Sunday, 22 August 2010
At the moment it looks as though there will be three rural independents (Rob Oakeshott, Bob Katter and Tony Windsor) plus one Left-leaning independent (Andrew Wilkie) in addition to the new Greens MP for Melbourne, Adam Bandt.
All of these MPs will be in favour of the National Broadband Network, which the Coalition has campaigned strongly against.
On other issues, the rural MPs would be likely to side with the Coalition, especially on such issues as gay marriage. On such issues, Wilkie would most likely favour a more progressive stance than the current Labor policy allows for. Needless to say that Bandt would favour gay marriage if it came to a vote in the Lower House. Ditto on all counts for a carbon tax.
It's early days, yet, however. There remain about 1.8 million pre-poll votes to count, including over 800,000 postal votes. These votes will be critical in determining the final constitution of the Lower House.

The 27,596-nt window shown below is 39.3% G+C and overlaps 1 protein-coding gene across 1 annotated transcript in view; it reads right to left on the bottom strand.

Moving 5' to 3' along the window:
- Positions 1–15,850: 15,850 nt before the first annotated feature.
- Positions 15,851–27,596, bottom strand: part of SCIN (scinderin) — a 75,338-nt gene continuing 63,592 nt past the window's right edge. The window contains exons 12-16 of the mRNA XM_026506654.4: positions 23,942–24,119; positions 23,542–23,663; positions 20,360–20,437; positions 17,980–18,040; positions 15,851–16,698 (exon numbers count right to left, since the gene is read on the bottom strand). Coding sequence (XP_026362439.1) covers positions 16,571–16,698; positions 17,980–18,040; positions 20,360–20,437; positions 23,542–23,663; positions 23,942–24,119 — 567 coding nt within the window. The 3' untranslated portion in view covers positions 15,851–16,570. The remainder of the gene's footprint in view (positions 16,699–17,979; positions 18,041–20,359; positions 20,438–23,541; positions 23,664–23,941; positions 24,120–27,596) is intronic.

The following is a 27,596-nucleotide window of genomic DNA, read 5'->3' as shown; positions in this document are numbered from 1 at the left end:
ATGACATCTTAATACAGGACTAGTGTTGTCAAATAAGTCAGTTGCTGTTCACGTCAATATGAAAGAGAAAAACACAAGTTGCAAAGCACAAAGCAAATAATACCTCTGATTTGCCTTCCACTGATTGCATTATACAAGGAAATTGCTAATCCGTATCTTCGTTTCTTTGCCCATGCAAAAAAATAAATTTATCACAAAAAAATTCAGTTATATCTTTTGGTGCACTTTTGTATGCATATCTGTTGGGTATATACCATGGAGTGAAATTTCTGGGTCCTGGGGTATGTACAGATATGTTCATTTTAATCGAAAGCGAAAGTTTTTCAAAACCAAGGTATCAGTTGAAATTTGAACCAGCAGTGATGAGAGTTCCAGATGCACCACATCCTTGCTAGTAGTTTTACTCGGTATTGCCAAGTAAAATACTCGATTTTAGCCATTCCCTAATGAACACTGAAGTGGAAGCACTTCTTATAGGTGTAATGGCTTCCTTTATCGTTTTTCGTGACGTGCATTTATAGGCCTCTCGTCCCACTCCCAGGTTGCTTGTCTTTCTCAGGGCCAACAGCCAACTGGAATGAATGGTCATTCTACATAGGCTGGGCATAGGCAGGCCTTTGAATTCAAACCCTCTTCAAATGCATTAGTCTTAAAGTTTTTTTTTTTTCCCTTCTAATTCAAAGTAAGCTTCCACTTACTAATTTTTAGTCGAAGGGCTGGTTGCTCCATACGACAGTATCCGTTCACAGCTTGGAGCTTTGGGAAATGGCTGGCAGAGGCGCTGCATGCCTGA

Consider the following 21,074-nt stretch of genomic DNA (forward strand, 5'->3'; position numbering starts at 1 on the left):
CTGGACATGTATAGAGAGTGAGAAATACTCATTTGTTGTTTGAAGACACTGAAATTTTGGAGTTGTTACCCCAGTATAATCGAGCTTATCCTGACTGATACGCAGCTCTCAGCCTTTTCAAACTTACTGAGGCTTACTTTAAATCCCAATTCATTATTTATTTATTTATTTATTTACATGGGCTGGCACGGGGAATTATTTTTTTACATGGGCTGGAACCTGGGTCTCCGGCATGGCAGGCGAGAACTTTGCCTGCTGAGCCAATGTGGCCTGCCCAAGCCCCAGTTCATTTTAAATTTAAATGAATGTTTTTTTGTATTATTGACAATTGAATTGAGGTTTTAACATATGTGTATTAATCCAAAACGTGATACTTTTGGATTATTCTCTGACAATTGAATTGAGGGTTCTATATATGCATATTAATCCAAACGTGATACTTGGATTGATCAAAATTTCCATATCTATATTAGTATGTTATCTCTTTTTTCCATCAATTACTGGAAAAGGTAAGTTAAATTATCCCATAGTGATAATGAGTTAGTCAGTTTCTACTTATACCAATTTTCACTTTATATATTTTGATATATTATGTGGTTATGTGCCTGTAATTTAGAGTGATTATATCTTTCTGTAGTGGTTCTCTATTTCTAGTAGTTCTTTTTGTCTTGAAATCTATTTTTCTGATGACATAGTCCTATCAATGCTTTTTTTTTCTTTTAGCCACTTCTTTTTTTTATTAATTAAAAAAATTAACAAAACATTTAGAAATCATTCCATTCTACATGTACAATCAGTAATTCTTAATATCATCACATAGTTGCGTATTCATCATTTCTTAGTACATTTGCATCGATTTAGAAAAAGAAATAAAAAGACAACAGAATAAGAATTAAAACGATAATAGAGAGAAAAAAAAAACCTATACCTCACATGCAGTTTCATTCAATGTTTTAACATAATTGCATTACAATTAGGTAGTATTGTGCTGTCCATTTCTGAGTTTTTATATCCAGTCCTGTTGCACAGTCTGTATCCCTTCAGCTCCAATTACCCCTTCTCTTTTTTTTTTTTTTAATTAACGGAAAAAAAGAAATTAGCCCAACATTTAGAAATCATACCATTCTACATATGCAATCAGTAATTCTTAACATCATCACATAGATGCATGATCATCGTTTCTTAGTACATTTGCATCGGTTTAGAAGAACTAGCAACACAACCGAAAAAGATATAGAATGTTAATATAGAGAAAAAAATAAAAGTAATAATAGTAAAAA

Even if the Coalition is asked to form a government, the Upper House will be dominated by the Greens. The result in practical terms will be centrist legislation designed to appeal to a broad cross-section of society. In the medium term - given an inability to pass legislation through both Houses - it is also possible that there will be a double dissolution - a measure that Kevin Rudd is not doubt wishing he had availed himself of a year ago when his climate bill was refused a second time in the Senate.
Both the Labor Party and the Coalition will now be shopping ideas to the five oddly-matched winners.
In Tasmania recently, we saw the Governor ask the Labor Party to form a government despite the fact that it won fewer votes than the Coalition in aggregate. This was because the Greens publicly said that they would not block supply in the Lower House. This declaration was enough to convince the Governor that a Greens-Labor coalition could work. So far, it has worked.